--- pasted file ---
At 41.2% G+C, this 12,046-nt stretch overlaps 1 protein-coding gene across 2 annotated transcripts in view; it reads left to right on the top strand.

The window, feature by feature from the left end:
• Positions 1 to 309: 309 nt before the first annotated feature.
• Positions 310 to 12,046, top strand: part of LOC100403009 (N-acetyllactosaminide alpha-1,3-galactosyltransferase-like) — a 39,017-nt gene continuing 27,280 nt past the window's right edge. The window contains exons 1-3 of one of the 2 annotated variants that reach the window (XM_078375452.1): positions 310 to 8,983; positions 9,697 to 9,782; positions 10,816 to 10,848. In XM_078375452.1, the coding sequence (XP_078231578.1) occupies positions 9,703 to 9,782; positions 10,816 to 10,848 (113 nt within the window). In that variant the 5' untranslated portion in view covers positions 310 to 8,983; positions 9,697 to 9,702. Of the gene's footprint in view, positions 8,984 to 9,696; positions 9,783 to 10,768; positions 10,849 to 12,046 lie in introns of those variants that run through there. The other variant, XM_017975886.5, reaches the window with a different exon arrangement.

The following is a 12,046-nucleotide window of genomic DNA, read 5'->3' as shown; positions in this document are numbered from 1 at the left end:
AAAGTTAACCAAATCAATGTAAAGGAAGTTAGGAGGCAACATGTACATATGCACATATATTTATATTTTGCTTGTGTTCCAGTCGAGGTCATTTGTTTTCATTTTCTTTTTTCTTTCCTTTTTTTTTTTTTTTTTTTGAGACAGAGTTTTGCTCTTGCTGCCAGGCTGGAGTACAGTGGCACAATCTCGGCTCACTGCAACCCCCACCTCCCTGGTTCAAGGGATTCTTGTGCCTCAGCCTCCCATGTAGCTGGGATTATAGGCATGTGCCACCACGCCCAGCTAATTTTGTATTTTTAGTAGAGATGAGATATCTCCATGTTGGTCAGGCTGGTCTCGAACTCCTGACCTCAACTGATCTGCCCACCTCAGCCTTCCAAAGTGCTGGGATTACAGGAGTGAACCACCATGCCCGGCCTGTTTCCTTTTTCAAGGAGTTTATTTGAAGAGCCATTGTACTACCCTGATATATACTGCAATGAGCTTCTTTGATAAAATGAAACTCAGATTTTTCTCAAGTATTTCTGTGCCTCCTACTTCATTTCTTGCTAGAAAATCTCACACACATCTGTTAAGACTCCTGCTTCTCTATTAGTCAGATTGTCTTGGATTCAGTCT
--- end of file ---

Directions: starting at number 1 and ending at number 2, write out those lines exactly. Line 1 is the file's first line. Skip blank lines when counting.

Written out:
At 41.2% G+C, this 12,046-nt stretch overlaps 1 protein-coding gene across 2 annotated transcripts in view; it reads left to right on the top strand.

The window, feature by feature from the left end: